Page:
7. D. E. Sosnovik, R. Wang, G. Dai, T. G. Reese, V. J. Wedeen, “Diffusion MR tractography of the heart,” J. Cardiovasc. Magn. Reson. 11(1), 47–61 (2009). [CrossRef] [PubMed]
  8. C. P. Fleming, C. M. Ripplinger, B. Webb, I. R. Efimov, A. M. Rollins, “Quantification of cardiac fiber orientation using optical coherence tomography,” J. Biomed. Opt. 13(3), 030505 (2008). [CrossRef] [PubMed]
  9. C. M. Ambrosi, V. V. Fedorov, R. B. Schuessler, A. M. Rollins, I. R. Efimov, “Quantification of fiber orientation in the canine atrial pacemaker complex using optical coherence tomography,” J. Biomed. Opt. 17(7), 071309 (2012). [CrossRef] [PubMed]
  10. C. J. Goergen, H. Radhakrishnan, S. Sakadžić, E. T. Mandeville, E. H. Lo, D. E. Sosnovik, V. J. Srinivasan, “Optical coherence tractography using intrinsic contrast,” Opt. Lett. 37(18), 3882–3884 (2012). [CrossRef] [PubMed]
  11. C. Fan, G. Yao, “Mapping local retardance in birefringent samples using polarization sensitive optical coherence tomography,” Opt. Lett. 37(9), 1415–1417 (2012). [CrossRef] [PubMed]
  12. C. Fan, G. Yao, “Mapping local optical axis in birefringent samples using polarization-sensitive optical coherence tomography,” J. Biomed. Opt. 17(11), 110501 (2012). [CrossRef] [PubMed]
  13. C. Fan, G. Yao, “Imaging myocardial fiber orientation using polarization sensitive optical coherence tomography,” Biomed. Opt. Express 4(3), 460–465 (2013). [CrossRef] [PubMed]
  14. C. Fan, G. Yao, “Full-range spectral domain Jones matrix optical coherence tomography using a single spectral camera,” Opt. Express 20(20), 22360–22371 (2012). [CrossRef] [PubMed]
  15. Y. Jiang, K. Pandya, O. Smithies, E. W. Hsu, “Three-dimensional diffusion tensor microscopy of fixed mouse hearts,” Magn. Reson. Med. 52(3), 453–460 (2004). [CrossRef] [PubMed]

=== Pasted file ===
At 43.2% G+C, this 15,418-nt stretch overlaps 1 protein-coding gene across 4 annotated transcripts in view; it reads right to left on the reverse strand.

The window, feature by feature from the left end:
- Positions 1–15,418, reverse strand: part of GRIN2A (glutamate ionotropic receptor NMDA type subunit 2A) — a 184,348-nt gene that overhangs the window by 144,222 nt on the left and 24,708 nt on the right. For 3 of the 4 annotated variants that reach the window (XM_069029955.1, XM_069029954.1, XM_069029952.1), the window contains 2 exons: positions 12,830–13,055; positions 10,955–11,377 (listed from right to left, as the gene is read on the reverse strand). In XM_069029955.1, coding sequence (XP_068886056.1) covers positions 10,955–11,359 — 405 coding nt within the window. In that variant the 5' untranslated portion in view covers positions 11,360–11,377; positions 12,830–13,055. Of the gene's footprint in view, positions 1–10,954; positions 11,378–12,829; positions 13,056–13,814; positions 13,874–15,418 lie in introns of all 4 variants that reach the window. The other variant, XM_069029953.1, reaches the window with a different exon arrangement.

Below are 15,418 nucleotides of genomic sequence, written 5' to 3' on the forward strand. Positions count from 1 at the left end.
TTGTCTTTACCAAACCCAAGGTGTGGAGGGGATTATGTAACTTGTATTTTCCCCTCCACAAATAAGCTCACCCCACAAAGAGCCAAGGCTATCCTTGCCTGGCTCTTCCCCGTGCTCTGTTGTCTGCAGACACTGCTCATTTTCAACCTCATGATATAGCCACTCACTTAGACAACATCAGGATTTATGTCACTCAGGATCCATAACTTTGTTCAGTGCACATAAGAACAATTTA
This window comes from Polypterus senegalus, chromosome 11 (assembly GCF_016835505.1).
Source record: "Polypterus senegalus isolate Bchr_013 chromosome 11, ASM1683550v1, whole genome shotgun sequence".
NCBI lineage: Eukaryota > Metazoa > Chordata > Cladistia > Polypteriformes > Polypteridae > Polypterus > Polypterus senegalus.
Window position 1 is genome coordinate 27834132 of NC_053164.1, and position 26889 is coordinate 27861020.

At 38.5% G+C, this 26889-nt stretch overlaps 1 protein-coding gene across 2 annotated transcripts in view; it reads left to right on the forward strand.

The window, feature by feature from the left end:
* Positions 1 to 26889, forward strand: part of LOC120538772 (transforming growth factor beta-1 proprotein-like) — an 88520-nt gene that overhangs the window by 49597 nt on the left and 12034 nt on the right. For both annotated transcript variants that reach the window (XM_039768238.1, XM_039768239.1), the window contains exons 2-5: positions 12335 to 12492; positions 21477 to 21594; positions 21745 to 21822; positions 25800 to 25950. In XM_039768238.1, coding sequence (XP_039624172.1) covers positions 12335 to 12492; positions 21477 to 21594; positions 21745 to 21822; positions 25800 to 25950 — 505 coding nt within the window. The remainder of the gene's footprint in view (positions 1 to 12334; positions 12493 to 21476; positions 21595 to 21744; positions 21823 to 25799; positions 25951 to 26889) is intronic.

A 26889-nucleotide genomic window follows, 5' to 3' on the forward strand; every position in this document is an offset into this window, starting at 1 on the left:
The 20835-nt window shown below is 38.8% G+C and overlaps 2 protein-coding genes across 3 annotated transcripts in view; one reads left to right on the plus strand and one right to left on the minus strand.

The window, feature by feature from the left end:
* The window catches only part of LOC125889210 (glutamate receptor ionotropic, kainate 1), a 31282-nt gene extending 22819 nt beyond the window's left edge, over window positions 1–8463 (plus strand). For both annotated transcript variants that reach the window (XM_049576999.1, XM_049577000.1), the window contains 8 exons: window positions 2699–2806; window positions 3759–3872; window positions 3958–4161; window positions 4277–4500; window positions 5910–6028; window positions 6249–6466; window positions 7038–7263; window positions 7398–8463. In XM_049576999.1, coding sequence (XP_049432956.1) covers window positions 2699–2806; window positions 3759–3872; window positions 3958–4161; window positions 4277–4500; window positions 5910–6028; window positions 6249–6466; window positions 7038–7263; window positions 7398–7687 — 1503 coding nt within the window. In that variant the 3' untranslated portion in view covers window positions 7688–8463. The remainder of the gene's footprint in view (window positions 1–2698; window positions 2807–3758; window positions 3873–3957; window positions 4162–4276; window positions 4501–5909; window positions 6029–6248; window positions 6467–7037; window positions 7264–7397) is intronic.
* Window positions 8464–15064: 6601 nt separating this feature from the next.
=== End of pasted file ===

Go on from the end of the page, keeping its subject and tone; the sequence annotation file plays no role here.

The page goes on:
16. L. J. Healy, Y. Jiang, E. W. Hsu, “Quantitative comparison of myocardial fiber structure between mice, rabbit, and sheep using diffusion tensor cardiovascular magnetic resonance,” J. Cardiovasc. Magn. Reson. 13(1), 74 (2011). [CrossRef] [PubMed]
  17. C. Mekkaoui, S. Huang, H. H. Chen, G. Dai, T. G. Reese, W. J. Kostis, A. Thiagalingam, P. Maurovich-Horvat, J. N. Ruskin, U. Hoffmann, M. P. Jackowski, D. E. Sosnovik, “Fiber architecture in remodeled myocardium revealed with a quantitative diffusion CMR tractography framework and histological validation,” J. Cardiovasc. Magn. Reson. 14(1), 70 (2012). [CrossRef] [PubMed]
  18. R. H. Clayton, S. Abdalhamid, R. Bloor, G. Kyprianou, K. Kotagiri, J. Lee, A. Mane, R. White, “Transmural changes in fibre helix angle in normal and failing canine ventricles,” Comput. Cardiol. 37, art. 5738123, 915–918 (2010).
  19. W. J. Karlon, J. W. Covell, A. D. McCulloch, J. J. Hunter, J. H. Omens, “Automated measurement of myofiber disarray in transgenic mice with ventricular expression of ras,” Anat. Rec. 252(4), 612–625 (1998). [CrossRef] [PubMed]

Cited By

Alert me when this paper is cited

OSA is able to provide readers links to articles that cite this paper by participating in CrossRef's Cited-By Linking service. CrossRef includes content from more than 3000 publishers and societies. In addition to listing OSA journal articles that cite this paper, citing articles from other participating publishers will also be listed.

Figures

Fig. 1 Fig. 2 Fig. 3
 
Fig. 4
 

« Previous Article  |  Next Article »

OSA is a member of CrossRef.

CrossCheck Deposited